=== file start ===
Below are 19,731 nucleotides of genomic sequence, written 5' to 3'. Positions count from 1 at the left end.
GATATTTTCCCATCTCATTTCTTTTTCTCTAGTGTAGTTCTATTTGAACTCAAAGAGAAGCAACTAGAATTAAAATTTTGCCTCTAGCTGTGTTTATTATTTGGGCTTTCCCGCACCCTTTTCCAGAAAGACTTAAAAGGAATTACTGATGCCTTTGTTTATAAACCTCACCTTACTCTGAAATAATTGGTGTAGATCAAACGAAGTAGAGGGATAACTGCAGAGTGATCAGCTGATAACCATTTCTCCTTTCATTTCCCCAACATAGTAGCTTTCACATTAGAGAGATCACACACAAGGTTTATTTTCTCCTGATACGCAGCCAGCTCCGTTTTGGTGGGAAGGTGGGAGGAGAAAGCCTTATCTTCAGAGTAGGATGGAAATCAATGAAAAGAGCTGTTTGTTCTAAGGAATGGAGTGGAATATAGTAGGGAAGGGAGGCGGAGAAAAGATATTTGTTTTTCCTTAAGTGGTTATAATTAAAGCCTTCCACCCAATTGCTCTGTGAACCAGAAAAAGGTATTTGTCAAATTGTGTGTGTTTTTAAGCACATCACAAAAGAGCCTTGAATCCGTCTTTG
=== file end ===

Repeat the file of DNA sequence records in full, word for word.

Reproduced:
Below are 19,731 nucleotides of genomic sequence, written 5' to 3'. Positions count from 1 at the left end.
GATATTTTCCCATCTCATTTCTTTTTCTCTAGTGTAGTTCTATTTGAACTCAAAGAGAAGCAACTAGAATTAAAATTTTGCCTCTAGCTGTGTTTATTATTTGGGCTTTCCCGCACCCTTTTCCAGAAAGACTTAAAAGGAATTACTGATGCCTTTGTTTATAAACCTCACCTTACTCTGAAATAATTGGTGTAGATCAAACGAAGTAGAGGGATAACTGCAGAGTGATCAGCTGATAACCATTTCTCCTTTCATTTCCCCAACATAGTAGCTTTCACATTAGAGAGATCACACACAAGGTTTATTTTCTCCTGATACGCAGCCAGCTCCGTTTTGGTGGGAAGGTGGGAGGAGAAAGCCTTATCTTCAGAGTAGGATGGAAATCAATGAAAAGAGCTGTTTGTTCTAAGGAATGGAGTGGAATATAGTAGGGAAGGGAGGCGGAGAAAAGATATTTGTTTTTCCTTAAGTGGTTATAATTAAAGCCTTCCACCCAATTGCTCTGTGAACCAGAAAAAGGTATTTGTCAAATTGTGTGTGTTTTTAAGCACATCACAAAAGAGCCTTGAATCCGTCTTTG